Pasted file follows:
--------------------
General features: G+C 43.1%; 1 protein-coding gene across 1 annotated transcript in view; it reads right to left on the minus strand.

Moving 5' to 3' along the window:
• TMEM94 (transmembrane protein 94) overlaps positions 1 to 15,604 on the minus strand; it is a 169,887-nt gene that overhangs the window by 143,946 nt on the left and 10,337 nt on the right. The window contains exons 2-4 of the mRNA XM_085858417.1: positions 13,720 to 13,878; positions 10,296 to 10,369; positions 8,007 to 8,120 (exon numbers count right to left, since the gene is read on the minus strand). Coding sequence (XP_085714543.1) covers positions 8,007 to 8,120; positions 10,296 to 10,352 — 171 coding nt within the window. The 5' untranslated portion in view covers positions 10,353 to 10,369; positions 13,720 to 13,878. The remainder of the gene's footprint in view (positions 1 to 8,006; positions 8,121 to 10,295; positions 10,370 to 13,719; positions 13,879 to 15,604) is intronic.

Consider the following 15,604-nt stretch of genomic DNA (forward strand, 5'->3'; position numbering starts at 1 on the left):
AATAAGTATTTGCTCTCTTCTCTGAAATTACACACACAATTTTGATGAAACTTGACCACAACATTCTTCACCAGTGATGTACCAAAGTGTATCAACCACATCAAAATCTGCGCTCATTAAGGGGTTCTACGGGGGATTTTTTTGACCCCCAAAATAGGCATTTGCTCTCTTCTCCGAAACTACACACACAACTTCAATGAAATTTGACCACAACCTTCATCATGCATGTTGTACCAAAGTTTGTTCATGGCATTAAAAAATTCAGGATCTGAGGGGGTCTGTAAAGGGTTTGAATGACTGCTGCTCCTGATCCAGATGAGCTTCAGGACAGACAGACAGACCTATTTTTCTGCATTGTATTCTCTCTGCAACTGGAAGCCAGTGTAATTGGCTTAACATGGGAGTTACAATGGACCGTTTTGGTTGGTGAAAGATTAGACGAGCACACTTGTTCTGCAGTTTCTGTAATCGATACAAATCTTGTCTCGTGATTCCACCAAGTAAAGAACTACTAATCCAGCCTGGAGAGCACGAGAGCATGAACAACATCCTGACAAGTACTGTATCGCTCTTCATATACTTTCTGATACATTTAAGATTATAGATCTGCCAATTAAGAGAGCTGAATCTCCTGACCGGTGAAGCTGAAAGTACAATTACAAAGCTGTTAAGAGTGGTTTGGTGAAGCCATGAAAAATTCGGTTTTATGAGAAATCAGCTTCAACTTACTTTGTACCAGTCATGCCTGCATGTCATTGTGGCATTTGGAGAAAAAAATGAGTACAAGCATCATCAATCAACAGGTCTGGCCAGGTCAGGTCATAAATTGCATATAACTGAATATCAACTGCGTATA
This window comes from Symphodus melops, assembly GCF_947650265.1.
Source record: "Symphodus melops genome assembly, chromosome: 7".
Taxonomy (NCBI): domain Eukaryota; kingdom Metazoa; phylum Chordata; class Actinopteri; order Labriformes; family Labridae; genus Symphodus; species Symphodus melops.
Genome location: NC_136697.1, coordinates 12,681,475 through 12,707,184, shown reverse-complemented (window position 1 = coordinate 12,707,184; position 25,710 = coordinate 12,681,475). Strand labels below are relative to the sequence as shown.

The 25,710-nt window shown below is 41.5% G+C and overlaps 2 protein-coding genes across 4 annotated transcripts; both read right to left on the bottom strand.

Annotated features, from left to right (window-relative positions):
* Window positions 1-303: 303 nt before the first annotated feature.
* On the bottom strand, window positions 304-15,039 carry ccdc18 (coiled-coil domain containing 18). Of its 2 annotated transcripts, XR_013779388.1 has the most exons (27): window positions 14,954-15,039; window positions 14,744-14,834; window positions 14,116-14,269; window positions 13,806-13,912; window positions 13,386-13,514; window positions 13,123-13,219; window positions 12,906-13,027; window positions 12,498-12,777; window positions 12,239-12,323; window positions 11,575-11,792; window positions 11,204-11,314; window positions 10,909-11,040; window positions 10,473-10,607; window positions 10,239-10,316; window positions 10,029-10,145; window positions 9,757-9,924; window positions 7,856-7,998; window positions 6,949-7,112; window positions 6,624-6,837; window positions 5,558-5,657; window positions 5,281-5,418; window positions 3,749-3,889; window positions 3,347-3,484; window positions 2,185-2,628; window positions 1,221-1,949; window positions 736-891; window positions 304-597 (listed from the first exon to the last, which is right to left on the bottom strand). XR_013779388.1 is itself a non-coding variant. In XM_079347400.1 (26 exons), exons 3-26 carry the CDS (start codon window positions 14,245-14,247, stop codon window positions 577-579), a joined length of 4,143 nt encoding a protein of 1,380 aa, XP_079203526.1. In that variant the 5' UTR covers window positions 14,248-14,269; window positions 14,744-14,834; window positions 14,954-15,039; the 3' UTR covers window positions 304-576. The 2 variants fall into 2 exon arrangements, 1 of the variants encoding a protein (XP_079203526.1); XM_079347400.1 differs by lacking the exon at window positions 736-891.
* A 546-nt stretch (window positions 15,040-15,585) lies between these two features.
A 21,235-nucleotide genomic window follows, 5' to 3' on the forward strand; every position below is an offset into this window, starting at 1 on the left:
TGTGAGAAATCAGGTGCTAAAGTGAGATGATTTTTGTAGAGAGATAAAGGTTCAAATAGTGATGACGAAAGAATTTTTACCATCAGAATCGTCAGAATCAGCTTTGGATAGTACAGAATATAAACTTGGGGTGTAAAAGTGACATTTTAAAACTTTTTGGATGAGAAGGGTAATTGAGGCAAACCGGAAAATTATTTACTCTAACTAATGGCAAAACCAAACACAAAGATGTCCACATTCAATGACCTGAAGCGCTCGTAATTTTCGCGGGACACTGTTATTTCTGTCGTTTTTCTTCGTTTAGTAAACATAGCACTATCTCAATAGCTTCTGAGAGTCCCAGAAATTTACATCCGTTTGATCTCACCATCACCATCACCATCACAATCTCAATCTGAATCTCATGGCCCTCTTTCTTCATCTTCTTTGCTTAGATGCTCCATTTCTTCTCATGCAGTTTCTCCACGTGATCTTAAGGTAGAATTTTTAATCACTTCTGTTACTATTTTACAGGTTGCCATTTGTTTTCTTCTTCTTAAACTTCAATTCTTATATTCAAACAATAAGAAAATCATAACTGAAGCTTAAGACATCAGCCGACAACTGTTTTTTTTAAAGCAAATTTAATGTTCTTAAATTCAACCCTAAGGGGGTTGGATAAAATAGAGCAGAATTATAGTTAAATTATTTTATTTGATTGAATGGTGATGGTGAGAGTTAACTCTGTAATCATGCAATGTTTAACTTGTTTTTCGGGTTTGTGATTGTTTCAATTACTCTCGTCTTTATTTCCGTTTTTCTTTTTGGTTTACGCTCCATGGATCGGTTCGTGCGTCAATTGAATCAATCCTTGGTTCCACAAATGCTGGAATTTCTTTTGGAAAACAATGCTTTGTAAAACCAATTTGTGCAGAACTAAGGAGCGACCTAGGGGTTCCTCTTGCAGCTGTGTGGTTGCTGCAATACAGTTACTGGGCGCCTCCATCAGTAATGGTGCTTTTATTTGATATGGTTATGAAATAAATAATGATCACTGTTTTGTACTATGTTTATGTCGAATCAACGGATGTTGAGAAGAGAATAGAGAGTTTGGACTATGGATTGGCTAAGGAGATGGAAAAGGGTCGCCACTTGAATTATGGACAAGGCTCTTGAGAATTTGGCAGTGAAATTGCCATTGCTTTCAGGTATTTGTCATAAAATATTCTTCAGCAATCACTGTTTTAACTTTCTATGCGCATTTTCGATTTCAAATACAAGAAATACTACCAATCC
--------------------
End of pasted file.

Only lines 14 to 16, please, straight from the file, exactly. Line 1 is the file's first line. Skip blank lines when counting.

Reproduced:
* A 546-nt stretch (window positions 15,040-15,585) lies between these two features.
A 21,235-nucleotide genomic window follows, 5' to 3' on the forward strand; every position below is an offset into this window, starting at 1 on the left:
TGTGAGAAATCAGGTGCTAAAGTGAGATGATTTTTGTAGAGAGATAAAGGTTCAAATAGTGATGACGAAAGAATTTTTACCATCAGAATCGTCAGAATCAGCTTTGGATAGTACAGAATATAAACTTGGGGTGTAAAAGTGACATTTTAAAACTTTTTGGATGAGAAGGGTAATTGAGGCAAACCGGAAAATTATTTACTCTAACTAATGGCAAAACCAAACACAAAGATGTCCACATTCAATGACCTGAAGCGCTCGTAATTTTCGCGGGACACTGTTATTTCTGTCGTTTTTCTTCGTTTAGTAAACATAGCACTATCTCAATAGCTTCTGAGAGTCCCAGAAATTTACATCCGTTTGATCTCACCATCACCATCACCATCACAATCTCAATCTGAATCTCATGGCCCTCTTTCTTCATCTTCTTTGCTTAGATGCTCCATTTCTTCTCATGCAGTTTCTCCACGTGATCTTAAGGTAGAATTTTTAATCACTTCTGTTACTATTTTACAGGTTGCCATTTGTTTTCTTCTTCTTAAACTTCAATTCTTATATTCAAACAATAAGAAAATCATAACTGAAGCTTAAGACATCAGCCGACAACTGTTTTTTTTAAAGCAAATTTAATGTTCTTAAATTCAACCCTAAGGGGGTTGGATAAAATAGAGCAGAATTATAGTTAAATTATTTTATTTGATTGAATGGTGATGGTGAGAGTTAACTCTGTAATCATGCAATGTTTAACTTGTTTTTCGGGTTTGTGATTGTTTCAATTACTCTCGTCTTTATTTCCGTTTTTCTTTTTGGTTTACGCTCCATGGATCGGTTCGTGCGTCAATTGAATCAATCCTTGGTTCCACAAATGCTGGAATTTCTTTTGGAAAACAATGCTTTGTAAAACCAATTTGTGCAGAACTAAGGAGCGACCTAGGGGTTCCTCTTGCAGCTGTGTGGTTGCTGCAATACAGTTACTGGGCGCCTCCATCAGTAATGGTGCTTTTATTTGATATGGTTATGAAATAAATAATGATCACTGTTTTGTACTATGTTTATGTCGAATCAACGGATGTTGAGAAGAGAATAGAGAGTTTGGACTATGGATTGGCTAAGGAGATGGAAAAGGGTCGCCACTTGAATTATGGACAAGGCTCTTGAGAATTTGGCAGTGAAATTGCCATTGCTTTCAGGTATTTGTCATAAAATATTCTTCAGCAATCACTGTTTTAACTTTCTATGCGCATTTTCGATTTCAAATACAAGAAATACTACCAATCC